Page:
Are you feeling wild today? Want to take a peak into homes where plants rule? It’s a mindset that Hilton Carter, passionate lover of all things green and author of Wild Interiors, Beautiful Plants in Beautiful Spaces, CICO Books 2020, explores and practices on a daily basis. After surveying restaurants, hotels, and public spaces as well as the countless homes he has visited and styled, Carter notes that “filling spaces where people gather with greenery has become a new way of life. To so many of us the need to surround ourselves with plants is just that: life.”
As Carter takes us on a journey through 12 very special plant-lovers’ homes, he offers styling tips. Artist Alina Fassakhova has amassed 80 plants that happily grow in clusters throughout her loft apartment. In part they act as living screens demarcating spaces in an open plan design. Shown here, Philodendron and Alocasia separate Alina’s kitchen from the rest of the space making the transition feel natural and not blocking out light as a screen would do. It’s not easy for her to pick a favourite plant, but Alina does choose the variegated Monstera because every leaf has a unique, abstract pattern.
Carter has laced his book with valuable information on a wide variety of plants including plant descriptions and instructions on light requirements, temperature, watering and repotting. There’s even a section on trending plants
In Antwerp Belgium, when Sofie and Yannick renovated a townhouse built in 1905, they had two things in mind, “finding more space for our cats and plants and finding new ways to integrate plants into different rooms and lighting conditions. In the room that opens out to a patio they built a beam and added a skylight so they could hang plants and a hanging chair. Carter calls this a plant throne, a place to sit and survey all the beautiful greenery in your kingdom. Prominent plants in this photo are Monstera deliciosa, rubber plant and fiddle-leaf fig. The jungle vibe is all around but balanced in rooms where smaller plants sit on side tables.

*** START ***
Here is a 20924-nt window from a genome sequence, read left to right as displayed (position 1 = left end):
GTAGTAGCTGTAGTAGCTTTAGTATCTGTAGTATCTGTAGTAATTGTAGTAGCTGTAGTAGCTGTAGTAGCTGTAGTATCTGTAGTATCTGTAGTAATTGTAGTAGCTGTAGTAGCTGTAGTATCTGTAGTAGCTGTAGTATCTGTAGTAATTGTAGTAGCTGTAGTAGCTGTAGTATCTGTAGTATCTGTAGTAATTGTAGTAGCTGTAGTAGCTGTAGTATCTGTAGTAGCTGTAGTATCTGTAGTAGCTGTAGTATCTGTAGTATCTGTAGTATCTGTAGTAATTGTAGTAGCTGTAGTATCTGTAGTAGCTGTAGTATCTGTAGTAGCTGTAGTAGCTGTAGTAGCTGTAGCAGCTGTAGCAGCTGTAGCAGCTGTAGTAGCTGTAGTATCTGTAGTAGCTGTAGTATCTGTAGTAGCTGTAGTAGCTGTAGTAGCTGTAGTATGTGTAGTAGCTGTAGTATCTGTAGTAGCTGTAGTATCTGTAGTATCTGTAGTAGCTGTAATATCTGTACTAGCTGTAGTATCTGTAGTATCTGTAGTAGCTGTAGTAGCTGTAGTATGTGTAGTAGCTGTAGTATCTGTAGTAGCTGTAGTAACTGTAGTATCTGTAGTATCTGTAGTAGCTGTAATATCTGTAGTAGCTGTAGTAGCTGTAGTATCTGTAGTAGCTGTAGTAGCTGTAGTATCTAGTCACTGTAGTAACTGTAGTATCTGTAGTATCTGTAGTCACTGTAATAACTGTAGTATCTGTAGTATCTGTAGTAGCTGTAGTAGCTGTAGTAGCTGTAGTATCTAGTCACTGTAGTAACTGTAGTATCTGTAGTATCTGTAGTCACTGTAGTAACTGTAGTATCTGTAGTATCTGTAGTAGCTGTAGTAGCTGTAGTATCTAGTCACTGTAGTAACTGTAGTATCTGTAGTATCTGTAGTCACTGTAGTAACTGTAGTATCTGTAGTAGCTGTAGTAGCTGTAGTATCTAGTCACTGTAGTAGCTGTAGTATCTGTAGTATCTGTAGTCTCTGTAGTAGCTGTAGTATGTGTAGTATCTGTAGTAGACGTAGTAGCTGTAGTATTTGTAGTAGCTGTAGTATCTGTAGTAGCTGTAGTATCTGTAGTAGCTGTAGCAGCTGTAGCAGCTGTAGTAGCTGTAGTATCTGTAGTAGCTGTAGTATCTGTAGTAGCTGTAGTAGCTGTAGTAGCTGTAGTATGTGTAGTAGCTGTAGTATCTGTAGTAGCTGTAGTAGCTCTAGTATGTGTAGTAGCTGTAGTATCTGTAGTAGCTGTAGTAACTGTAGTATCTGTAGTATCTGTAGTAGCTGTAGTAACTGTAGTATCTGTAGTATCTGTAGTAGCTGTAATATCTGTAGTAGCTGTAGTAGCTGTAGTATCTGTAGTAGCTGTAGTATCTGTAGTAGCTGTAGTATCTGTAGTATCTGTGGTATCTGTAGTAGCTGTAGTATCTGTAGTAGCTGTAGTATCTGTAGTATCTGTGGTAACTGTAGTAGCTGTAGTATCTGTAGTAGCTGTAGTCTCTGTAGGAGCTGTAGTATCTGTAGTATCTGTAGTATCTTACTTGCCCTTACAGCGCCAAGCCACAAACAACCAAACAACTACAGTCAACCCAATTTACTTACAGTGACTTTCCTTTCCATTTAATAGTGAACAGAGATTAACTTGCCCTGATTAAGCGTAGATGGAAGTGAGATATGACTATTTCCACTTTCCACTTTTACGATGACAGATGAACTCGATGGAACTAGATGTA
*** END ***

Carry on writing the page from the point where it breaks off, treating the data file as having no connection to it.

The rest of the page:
Carter has a few words for pets vs plants. Acknowledging that plants can be toxic to pets he suggests hanging climbing or trailing plants up high, grouping small plants along a window sill leaving no room for jumping felines, and choosing larger tree-like plants that have tall trunks, which keeps the foliage out of reach.
Plants require the right “outfits” to sit in. Another point of style for Carter is how the plants are presented. Choose a selection of pots and hangers that suit the size and growth patterns of your plants. In Sara’s duplex cottage in L.A., her living room has an intriguing display of plants. A fiddle-leaf fig, a bird of paradise, sword fern and golden pothos thrive in comely pots and a large open weave basket.
Carter offers a guide for plant selection according to the available light in each room as well as which plants suit specific rooms. Understand your light and space requirements before you bring home these new friends. It is a great source of happiness tending to the plants and watching them thrive under your care.